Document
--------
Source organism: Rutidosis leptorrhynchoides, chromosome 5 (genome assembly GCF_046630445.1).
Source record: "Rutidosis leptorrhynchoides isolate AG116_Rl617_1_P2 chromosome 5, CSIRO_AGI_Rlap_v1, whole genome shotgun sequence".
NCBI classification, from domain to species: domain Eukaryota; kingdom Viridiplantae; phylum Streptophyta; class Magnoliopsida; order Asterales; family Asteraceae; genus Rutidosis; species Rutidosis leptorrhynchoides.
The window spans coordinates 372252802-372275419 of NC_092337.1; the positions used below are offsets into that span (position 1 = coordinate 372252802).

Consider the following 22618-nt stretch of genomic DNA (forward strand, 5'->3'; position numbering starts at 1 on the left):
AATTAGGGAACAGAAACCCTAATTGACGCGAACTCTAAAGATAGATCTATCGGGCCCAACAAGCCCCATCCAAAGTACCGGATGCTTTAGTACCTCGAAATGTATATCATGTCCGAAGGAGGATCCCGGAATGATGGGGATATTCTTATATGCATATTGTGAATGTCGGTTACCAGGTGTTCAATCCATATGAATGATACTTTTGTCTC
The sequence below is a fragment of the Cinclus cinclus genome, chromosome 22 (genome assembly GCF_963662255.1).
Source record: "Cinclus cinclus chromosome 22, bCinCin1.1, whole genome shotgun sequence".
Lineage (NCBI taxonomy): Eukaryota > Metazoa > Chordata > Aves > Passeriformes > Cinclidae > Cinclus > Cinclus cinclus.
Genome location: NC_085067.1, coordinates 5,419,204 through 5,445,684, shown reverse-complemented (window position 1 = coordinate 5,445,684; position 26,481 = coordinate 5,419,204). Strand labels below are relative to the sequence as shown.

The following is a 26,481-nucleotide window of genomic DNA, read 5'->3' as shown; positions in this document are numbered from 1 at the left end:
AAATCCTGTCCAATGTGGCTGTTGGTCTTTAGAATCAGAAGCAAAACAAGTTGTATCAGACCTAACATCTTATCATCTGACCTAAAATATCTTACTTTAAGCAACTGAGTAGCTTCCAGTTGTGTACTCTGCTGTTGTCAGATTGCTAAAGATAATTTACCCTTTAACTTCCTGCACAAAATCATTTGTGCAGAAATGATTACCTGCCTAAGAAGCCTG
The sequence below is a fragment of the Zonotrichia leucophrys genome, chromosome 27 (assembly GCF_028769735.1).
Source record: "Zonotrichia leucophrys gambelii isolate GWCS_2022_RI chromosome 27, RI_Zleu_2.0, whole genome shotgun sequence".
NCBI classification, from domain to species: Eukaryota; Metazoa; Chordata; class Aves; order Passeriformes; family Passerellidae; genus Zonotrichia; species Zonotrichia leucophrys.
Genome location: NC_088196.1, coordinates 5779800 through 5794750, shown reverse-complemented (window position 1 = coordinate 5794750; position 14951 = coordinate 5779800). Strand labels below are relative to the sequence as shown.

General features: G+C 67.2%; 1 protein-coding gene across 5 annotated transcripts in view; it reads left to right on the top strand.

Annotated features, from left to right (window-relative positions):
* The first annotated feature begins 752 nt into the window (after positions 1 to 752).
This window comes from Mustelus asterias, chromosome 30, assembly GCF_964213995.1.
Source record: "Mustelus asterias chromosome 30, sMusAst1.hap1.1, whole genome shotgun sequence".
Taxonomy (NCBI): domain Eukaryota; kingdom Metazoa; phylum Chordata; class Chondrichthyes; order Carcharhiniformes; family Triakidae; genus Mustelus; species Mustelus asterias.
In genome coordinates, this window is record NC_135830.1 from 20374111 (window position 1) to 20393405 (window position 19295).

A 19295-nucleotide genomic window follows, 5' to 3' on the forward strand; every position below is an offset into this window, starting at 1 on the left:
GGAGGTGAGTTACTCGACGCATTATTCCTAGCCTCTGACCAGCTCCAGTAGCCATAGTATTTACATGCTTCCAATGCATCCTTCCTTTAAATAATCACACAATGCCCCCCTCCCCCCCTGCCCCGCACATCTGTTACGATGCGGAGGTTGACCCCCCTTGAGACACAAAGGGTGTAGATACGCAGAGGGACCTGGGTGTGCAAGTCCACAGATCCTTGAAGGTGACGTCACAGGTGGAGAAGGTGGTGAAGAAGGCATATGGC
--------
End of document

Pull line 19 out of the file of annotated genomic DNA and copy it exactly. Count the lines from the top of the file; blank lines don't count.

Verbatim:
* The first annotated feature begins 752 nt into the window (after positions 1 to 752).